The Early Jesus Movement
Apart from the New Testament itself, the best historical documentation of Jesus' life and influence, and of the infant church surviving from ancient times, comes from Flavius Josephus, A.D. 37–101, a historian in the courts of several Roman emperors. Though Josephus was Jewish and of a priestly lineage, some Jewish people have considered him suspect because he tried to sustain a middle ground between paganism and orthodox Judaism. But since Josephus' writings date from the same period as the writing of the New Testament, historians generally consider them the most reliable general records of those times. His writings deal widely with Israel, Judah, Palestine, Rome, and (briefly) the new sect called Christians. Josephus' main description of Jesus and the church is this passage, from a section on Herod the Great from his twenty-volume work, Jewish Antiquities (Book XVIII):
Josephus' Jewish Antiquities recapitulates the Torah and tries to tell the whole history of the Jewish people, from which the excerpt just provided about Jesus and the church, is just one paragraph.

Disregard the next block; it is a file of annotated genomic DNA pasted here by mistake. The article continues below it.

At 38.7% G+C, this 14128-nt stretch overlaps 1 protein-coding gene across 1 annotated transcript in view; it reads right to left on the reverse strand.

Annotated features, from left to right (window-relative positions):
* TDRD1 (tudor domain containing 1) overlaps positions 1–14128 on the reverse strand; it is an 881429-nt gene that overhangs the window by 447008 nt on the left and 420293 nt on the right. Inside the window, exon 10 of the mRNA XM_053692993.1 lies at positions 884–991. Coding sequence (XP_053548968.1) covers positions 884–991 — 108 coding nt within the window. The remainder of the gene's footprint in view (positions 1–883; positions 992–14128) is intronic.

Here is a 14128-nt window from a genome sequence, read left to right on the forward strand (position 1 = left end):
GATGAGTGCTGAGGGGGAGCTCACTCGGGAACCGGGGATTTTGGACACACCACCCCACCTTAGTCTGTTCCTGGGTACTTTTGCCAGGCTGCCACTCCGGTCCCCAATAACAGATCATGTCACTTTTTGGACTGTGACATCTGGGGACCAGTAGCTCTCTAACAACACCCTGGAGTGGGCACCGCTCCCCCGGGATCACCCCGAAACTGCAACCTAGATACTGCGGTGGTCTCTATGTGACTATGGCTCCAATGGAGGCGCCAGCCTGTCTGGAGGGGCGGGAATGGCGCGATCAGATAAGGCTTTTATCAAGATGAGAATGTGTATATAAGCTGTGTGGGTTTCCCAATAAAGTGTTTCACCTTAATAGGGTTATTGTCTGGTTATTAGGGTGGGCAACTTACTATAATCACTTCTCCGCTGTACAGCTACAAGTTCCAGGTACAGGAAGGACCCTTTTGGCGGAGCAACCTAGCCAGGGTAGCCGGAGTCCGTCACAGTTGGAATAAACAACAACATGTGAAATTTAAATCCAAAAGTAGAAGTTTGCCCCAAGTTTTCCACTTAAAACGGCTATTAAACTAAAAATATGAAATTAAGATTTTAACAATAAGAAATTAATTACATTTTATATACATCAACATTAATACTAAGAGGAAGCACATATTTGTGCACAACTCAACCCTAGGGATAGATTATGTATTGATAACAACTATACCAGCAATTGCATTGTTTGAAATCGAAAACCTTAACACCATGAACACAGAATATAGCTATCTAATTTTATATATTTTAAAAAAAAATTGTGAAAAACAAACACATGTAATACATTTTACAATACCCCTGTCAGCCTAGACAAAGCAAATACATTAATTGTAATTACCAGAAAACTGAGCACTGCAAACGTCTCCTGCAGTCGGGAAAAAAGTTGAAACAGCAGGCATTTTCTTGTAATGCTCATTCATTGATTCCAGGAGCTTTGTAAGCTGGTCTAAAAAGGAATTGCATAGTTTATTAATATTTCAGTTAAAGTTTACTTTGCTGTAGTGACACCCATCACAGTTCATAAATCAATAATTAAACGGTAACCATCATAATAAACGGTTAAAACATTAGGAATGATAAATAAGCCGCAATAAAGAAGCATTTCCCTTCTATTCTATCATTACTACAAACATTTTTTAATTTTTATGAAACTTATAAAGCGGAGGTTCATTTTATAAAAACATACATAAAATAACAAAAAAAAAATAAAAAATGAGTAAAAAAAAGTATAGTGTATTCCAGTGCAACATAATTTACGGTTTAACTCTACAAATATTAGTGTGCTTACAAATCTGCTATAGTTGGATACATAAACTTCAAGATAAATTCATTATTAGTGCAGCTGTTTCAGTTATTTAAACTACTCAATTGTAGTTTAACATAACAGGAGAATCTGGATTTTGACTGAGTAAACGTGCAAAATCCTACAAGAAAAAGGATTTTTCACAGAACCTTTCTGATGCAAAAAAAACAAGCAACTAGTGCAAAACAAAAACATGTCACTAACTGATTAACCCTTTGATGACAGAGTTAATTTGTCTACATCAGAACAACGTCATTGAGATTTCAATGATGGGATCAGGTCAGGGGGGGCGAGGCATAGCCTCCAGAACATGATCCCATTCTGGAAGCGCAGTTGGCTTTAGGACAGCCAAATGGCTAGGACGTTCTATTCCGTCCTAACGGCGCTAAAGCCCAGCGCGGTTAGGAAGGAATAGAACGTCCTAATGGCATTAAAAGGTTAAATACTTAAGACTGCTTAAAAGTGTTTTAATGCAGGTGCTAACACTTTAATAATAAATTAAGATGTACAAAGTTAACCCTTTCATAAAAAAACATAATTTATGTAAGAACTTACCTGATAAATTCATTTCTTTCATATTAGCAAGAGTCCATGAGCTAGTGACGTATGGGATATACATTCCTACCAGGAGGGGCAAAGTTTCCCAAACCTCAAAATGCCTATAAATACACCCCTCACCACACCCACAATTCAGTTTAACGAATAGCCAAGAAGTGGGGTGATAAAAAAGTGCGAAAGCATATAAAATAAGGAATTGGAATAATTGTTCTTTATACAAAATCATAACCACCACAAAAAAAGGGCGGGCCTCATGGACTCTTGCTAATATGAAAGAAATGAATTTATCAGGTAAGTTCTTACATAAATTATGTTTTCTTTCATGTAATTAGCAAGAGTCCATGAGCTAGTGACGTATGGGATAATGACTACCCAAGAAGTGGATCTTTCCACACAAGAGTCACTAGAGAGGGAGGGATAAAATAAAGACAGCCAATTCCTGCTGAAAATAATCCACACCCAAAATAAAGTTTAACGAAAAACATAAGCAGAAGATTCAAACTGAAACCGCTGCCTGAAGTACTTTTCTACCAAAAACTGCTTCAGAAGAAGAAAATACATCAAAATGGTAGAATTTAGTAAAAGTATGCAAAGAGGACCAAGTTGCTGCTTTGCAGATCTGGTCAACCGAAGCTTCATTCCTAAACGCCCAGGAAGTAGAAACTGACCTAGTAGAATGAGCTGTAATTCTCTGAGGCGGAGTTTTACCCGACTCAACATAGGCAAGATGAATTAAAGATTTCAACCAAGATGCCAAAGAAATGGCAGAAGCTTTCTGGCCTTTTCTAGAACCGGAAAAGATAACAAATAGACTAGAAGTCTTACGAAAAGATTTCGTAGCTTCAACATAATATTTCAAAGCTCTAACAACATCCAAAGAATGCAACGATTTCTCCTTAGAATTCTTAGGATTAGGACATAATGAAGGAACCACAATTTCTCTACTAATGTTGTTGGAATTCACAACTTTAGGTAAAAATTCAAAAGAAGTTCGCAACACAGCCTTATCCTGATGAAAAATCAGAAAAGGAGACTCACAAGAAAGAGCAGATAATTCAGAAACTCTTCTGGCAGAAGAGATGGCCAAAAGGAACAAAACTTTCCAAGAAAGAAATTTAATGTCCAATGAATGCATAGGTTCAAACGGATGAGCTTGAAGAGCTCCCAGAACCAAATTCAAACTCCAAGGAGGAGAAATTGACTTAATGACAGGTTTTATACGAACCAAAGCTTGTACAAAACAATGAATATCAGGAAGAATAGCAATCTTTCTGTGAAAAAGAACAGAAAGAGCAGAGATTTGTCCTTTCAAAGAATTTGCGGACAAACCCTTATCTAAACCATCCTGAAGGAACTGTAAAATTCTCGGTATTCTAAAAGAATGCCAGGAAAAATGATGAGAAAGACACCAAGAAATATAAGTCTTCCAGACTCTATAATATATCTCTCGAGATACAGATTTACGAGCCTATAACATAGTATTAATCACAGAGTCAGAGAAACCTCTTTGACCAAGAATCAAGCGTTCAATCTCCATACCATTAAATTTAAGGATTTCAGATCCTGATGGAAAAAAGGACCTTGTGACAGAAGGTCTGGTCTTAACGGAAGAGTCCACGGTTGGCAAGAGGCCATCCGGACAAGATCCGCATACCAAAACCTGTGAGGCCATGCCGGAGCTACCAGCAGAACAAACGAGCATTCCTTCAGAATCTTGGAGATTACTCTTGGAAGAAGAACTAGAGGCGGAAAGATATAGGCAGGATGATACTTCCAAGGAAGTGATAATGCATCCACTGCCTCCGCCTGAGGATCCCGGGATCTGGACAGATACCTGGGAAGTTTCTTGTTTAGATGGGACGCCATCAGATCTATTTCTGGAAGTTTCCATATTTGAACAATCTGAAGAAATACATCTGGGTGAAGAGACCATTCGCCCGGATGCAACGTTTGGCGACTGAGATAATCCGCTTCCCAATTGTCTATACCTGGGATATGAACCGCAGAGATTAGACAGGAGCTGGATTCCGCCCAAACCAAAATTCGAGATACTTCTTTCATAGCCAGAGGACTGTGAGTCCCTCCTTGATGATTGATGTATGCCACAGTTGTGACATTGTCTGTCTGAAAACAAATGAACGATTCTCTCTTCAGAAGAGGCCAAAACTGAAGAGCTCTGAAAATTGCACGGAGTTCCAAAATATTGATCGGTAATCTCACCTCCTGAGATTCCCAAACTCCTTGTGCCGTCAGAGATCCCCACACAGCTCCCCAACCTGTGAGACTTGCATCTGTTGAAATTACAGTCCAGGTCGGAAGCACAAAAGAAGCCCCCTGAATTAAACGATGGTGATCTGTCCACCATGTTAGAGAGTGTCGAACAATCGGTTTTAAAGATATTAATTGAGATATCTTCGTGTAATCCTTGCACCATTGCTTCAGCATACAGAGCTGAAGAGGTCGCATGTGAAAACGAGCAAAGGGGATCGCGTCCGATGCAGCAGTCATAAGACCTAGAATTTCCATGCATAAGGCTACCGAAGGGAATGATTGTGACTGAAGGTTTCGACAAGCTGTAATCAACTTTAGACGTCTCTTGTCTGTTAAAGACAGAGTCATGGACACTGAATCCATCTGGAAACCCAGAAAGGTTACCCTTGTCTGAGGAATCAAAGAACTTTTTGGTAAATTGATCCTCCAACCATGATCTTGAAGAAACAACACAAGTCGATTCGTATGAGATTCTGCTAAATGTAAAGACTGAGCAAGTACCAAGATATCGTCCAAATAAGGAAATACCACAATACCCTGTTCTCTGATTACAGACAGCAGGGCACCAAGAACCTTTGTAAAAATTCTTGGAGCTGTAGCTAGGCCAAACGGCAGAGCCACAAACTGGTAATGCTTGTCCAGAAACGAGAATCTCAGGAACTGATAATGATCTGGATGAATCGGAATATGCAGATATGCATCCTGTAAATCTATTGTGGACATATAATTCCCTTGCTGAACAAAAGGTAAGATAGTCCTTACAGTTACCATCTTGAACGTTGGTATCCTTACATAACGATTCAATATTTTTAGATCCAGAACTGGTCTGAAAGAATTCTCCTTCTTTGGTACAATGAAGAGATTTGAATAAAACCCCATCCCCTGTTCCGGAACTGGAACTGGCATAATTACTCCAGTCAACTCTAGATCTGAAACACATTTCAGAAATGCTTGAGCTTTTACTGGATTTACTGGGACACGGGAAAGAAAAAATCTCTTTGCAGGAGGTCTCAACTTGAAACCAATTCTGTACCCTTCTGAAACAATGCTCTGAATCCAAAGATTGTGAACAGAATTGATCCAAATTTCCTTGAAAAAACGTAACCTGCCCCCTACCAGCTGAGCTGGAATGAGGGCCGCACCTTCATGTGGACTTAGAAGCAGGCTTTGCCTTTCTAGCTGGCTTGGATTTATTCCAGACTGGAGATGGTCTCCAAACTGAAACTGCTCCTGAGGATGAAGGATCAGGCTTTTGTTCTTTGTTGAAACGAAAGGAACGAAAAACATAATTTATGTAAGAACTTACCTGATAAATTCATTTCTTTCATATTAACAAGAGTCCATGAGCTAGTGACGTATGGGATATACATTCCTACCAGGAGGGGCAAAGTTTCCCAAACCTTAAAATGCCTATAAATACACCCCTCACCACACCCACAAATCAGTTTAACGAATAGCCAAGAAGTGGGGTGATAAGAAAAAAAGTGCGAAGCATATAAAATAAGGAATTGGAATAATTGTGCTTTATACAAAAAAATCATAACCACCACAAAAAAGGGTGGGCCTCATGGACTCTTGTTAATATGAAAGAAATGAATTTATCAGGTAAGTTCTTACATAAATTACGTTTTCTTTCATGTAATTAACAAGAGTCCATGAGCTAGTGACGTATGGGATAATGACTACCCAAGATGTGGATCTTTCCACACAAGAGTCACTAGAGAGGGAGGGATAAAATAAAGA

It is curious that Josephus wrote so positively about Jesus and the Christians, as Christianity was considered an illegal religion in Rome at the time, and was opposed by the Jewish establishment.
Some scholars believe his positive treatment of Jesus came not from him, but from additions made by later Christian editors.
Josephus wrote in Greek, the language of scholarship in the era of the emperors under whom he served (Vespasian, Titus, Domitian, and Trajan). His works were translated in the common language of the empire at the time, Latin, and were widely read and circulated throughout the churches.